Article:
We’ve spoken about SNAP stock a bit this week, most recently this morning. And now with the stock hammered from its post-IPO highs (down $10, or about 33%), and hovering just above its IPO price. Anyone who bought the stock prior to the results, but not on the IPO are underwater. Many of those same shareholders are looking for a life-raft.
The next identifiable catalyst for the stock will be its Q2 results that should fall in the first half of August, and then quickly followed by its IPO share lock-up expiration.
So what to do if you think the stock could move back towards the prior highs if intra-quarter data points improve, the company were to beat expectations, and the company possibly manages the lockup expiration well, possibly with a secondary offering, it may make sense to add leverage to existing long position that you are not planning on selling.
One of our favorite leverage overlay strategies with options for equity holders is a 1×2 call spread. This strategy acts like a supercharged overwrite. But unlike an overwrite that looks to collect premium as the stock goes sideways or slightly higher, the ratio call spread adds serious leverage if the stock climbs higher.
For those that would love to get out for no loss in their stock, it’s like a good til cancel sale that raises the effective sale price of the stock if it finishes in the money. Here’s the idea in SNAP:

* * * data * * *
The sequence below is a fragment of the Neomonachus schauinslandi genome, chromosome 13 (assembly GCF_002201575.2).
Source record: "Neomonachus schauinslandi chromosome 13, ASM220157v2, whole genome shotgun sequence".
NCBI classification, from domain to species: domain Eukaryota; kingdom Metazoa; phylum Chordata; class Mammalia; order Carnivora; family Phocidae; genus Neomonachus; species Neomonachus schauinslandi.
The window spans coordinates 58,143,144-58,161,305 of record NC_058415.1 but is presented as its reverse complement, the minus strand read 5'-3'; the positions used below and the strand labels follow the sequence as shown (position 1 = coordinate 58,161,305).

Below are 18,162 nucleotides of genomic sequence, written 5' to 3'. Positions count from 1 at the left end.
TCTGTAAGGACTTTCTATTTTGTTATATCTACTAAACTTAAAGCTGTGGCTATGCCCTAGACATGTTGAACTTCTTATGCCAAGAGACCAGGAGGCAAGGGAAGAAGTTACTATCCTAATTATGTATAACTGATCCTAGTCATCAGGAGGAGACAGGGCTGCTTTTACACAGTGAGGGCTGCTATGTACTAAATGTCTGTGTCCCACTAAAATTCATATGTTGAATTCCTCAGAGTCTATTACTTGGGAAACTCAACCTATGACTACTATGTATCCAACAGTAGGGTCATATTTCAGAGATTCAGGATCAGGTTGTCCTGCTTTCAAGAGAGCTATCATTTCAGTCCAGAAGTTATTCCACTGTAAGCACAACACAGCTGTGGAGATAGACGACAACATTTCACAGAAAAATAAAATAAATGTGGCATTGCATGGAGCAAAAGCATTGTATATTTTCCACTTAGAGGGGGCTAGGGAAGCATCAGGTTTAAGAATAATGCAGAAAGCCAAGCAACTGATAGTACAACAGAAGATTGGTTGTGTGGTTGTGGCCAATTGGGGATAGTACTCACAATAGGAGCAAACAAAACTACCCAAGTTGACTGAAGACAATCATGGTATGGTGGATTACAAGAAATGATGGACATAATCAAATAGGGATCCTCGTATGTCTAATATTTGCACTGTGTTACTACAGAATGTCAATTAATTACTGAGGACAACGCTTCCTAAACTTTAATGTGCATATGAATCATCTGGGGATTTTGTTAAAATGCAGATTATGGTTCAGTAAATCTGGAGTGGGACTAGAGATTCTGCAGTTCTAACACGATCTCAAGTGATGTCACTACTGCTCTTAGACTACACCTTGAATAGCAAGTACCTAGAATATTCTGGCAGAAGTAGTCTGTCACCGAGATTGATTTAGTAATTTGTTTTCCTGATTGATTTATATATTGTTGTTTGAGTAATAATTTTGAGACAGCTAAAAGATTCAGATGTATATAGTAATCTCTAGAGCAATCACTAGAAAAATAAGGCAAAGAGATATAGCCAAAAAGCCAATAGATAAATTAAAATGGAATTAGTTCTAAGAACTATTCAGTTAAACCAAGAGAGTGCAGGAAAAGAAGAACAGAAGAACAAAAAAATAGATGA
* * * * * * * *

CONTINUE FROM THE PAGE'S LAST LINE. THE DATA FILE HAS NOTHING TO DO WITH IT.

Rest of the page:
leverage vs long
vs 100 shares of SNAP ($18.45) Buy the Aug 24/27 1×2 call spread for even money
- Buy to open 1 Aug 24 call for 60 cents
- Sell to open 2 Aug 27 calls at 30 cents each or 60 cents total
Breakeven on Aug expiration – Gains or losses in the shares below 24. Above 24 it’s like having an additional 100 shares of SNAP for the 3 dollars between 24 and 27. Above 27 you are called away in the stock, but rather than a 27 sale, at an effective sale price of 30.
Rationale – Being underwater in a stock sucks. Most in that situation are looking to sell the first rally and move on for less of a loss. Ratio call spreads vs stock have that in mind but are a risk-free way to try to get some of that money back, more quickly on a rally. The strikes can be adjusted dependent on where you would be a seller. This strategy isn’t just for positions that are underwater, they’re also a great overlay anytime you have a sale price in mind, and wouldn’t mind so risk-free leverage into that price. It no way is a hedge.
What we like about these levels is that $24 appears to be technical resistance for the stock’s short trading history, while $27 was basically the high closing price in the stock’s second day of trading, which might serve as near-term technical resistance:
A move above 24 before August expiration means leverage until 27. And a move above 27 is like a sale at 30.